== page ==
Distinct molecular mechanisms involved in carbon catabolite repression of the arabinose regulon in Bacillus subtilis

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The Bacillus subtilis proteins involved in the utilization of L-arabinose are encoded by the araABDLMNPQ-abfA metabolic operon and by the araE/araR divergent unit. Transcription from the ara operon, araE transport gene and araR regulatory gene is induced by L-arabinose and negatively controlled by AraR. Additionally, expression of both the ara operon and the araE gene is regulated at the transcriptional level by glucose repression. Here, by transcriptional fusion analysis in different mutant backgrounds, it is shown that CcpA most probably complexed with HPr-Ser46-P plays the major role in carbon catabolite repression of the ara regulon by glucose and glycerol. Site-directed mutagenesis and deletion analysis indicate that two catabolite responsive elements (cres) present in the ara operon (cre araA and cre araB) and one cre in the araE gene (cre araE) are implicated in this mechanism. Furthermore, cre araA located between the promoter region of the ara operon and the araA gene, and cre araB placed 2 kb downstream within the araB gene are independently functional and both contribute to glucose repression. In Northern blot analysis, in the presence of glucose, a CcpA-dependent transcript consistent with a message stopping at cre araB was detected, suggesting that transcription 'roadblocking' of RNA polymerase elongation is the most likely mechanism operating in this system. Glucose exerts an additional repression of the ara regulon, which requires a functional araR.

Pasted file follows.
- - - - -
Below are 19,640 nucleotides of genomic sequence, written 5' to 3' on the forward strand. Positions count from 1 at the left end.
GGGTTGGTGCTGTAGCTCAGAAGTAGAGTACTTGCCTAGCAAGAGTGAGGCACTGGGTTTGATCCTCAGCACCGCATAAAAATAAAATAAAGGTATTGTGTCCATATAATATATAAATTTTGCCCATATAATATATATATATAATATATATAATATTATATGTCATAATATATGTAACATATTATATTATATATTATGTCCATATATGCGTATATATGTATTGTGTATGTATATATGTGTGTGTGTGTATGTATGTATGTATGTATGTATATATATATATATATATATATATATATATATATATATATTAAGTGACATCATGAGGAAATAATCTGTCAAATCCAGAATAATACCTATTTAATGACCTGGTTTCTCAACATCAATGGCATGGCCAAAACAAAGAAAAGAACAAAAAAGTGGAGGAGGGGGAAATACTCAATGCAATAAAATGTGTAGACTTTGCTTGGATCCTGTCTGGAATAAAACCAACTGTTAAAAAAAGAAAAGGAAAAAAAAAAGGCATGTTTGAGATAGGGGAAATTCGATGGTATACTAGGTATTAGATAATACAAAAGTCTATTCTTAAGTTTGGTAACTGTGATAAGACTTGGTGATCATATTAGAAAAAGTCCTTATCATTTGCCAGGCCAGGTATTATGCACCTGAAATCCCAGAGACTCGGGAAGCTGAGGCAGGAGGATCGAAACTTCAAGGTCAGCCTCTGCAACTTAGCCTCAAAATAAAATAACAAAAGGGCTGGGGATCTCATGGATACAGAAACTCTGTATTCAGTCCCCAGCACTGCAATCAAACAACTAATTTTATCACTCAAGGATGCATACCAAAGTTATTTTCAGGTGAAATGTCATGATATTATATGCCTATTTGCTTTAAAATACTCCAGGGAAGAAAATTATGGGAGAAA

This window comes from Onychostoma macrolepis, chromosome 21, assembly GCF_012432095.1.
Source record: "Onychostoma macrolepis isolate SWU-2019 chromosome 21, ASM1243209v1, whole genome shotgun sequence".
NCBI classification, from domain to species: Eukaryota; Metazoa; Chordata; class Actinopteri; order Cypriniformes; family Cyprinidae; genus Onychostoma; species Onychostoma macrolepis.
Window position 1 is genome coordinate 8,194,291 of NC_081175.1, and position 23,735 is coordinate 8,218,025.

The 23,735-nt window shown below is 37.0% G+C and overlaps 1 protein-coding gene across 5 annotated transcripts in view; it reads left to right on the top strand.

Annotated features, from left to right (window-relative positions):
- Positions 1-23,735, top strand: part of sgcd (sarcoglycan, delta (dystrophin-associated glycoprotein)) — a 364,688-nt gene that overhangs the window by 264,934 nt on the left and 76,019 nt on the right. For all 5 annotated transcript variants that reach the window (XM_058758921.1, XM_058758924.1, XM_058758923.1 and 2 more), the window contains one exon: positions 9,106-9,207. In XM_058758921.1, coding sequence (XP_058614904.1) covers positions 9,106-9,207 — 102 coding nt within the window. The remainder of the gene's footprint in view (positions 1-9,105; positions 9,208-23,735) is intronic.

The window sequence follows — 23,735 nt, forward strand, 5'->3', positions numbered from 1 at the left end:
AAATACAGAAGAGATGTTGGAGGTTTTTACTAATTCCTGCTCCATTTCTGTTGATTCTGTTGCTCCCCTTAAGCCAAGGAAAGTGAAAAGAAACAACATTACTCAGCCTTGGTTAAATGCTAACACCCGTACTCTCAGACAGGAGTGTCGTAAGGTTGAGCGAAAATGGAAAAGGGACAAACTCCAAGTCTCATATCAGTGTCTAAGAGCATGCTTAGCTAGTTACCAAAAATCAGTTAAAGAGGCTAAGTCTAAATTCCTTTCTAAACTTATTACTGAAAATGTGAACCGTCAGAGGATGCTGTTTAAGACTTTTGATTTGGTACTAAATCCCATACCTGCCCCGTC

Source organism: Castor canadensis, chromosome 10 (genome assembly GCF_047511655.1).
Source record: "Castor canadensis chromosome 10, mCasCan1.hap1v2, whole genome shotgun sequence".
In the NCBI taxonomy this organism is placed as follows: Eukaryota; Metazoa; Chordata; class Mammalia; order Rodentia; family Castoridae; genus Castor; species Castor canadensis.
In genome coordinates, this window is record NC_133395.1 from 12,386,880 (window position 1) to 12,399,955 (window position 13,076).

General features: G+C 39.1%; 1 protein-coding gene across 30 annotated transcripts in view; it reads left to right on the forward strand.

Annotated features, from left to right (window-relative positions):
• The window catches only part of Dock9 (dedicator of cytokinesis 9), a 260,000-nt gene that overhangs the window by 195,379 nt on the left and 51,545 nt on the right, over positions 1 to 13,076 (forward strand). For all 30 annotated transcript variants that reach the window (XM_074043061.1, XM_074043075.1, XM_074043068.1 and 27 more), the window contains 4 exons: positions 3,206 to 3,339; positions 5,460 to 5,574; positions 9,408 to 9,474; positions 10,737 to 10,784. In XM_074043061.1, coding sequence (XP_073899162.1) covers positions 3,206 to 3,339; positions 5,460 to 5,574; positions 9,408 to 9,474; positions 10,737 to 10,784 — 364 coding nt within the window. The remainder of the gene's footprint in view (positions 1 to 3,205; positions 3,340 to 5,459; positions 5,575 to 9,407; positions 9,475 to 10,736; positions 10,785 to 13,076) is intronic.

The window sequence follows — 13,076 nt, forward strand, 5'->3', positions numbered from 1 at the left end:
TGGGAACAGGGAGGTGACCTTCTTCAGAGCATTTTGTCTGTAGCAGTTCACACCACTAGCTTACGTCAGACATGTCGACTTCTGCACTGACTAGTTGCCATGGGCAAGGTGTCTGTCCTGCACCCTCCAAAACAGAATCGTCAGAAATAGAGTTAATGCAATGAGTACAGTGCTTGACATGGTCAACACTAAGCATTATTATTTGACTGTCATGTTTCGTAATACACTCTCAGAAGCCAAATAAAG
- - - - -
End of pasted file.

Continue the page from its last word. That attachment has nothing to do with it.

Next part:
Original languageEnglish
Pages (from-to)2345-55
Number of pages11
Issue numberPt 9
Publication statusPublished - 1 Sep 2003


  • Arabinose
  • Bacillus subtilis
  • Bacterial Proteins
  • Blotting, Northern
  • Carbon
  • Gene Expression Regulation, Bacterial
  • Genes, Bacterial
  • Glucose
  • Monosaccharide Transport Proteins
  • Operon
  • Promoter Regions, Genetic
  • Regulon
  • Transcription, Genetic
  • Journal Article
  • Research Support, Non-U.S. Gov't


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